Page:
Alarming Discovery Shows Bay Area’s 2 Most Dangerous Earthquake Faults May Be Connected

SAN FRANCISCO (KPIX 5) — Scientists have discovered an alarming connection underwater: Two of the most dangerous earthquake faults in the Bay Area.

Experts long debated whether the Hayward Fault and the Rodgers Creek Fault connected, but now there’s strong evidence they do.

US Geological geophysicist Janet Watt made the discovery in an underwater survey using an acoustic instrument over the San Pablo Bay. She says the data is clearer than ever.

“We now have direct evidence that the faults come closer together in the bay and may be directly connected,” says Watt. “It would be devastating for an earthquake to rupture at both those faults — it’d be a very strong earthquake.”

Two Bay Area fault lines could potentially trigger a 7.3 magnitude earthquake if they ruptured together. That’s stronger than the 1989 Loma Prieta quake.

Buildings standing on landfill were particularly vulnerable to collapse in the shaking. Ground floors wound up subterranean. (San Francisco Chronicle)

Buildings standing on landfill were particularly vulnerable to collapse in the shaking. Ground floors wound up subterranean. (San Francisco Chronicle)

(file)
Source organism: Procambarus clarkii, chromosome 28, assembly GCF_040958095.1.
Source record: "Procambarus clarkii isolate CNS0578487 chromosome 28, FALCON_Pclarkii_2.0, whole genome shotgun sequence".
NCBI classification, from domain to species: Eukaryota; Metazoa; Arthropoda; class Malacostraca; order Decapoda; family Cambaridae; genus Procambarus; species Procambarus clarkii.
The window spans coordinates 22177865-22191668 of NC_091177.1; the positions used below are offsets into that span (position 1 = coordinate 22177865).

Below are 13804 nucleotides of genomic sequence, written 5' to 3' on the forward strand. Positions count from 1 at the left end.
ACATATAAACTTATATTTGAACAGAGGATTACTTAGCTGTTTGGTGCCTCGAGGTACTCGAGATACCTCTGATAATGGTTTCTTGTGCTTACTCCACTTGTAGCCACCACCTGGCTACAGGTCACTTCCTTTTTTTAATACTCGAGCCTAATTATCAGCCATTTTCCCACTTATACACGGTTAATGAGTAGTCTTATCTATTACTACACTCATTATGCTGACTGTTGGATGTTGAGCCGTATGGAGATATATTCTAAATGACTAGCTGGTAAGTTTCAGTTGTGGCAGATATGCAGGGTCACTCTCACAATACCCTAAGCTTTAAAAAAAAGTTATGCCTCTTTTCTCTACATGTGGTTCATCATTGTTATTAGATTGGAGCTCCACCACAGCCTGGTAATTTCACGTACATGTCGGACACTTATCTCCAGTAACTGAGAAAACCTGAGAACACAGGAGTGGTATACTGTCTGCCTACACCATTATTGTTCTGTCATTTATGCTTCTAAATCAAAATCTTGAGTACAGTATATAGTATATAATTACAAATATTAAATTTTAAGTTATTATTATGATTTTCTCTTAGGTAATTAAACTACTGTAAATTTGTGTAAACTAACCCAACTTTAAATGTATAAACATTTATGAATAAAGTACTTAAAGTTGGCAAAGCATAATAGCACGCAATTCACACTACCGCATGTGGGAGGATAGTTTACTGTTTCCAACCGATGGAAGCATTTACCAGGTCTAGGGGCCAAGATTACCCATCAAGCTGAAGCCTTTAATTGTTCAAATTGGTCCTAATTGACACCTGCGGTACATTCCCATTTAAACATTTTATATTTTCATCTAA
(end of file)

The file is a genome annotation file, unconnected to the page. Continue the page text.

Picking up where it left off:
“If these two faults are connected then that means it would be easier for an earthquake to rupture from the Hayward to Rodgers or vice versa,” says Watt.

Old maps showed a gap of at least 2.5 miles between the faults. Watt says the 60-mile long Hayward Fault, which runs from San Pablo Bay to Alum Rock, and the 39-mile Rodgers Creek Fault that runs from San Pablo Bay to Healdsburg, are likely linked by a strand.

LOMA PRIETA STRIKES (1989)

Watt’s discovery may help determine whether a big quake is ahead of us. After all, the Hayward Fault is the most populated fault in the world. A 7.3 magnitude quake would be devastating.

“People in the Bay Area just need to be prepared that they live in earthquake country,” she said.

Now scientists will work to confirm the new data. Watt’s survey will go from underwater to land to see if there is a connection above ground, as well.

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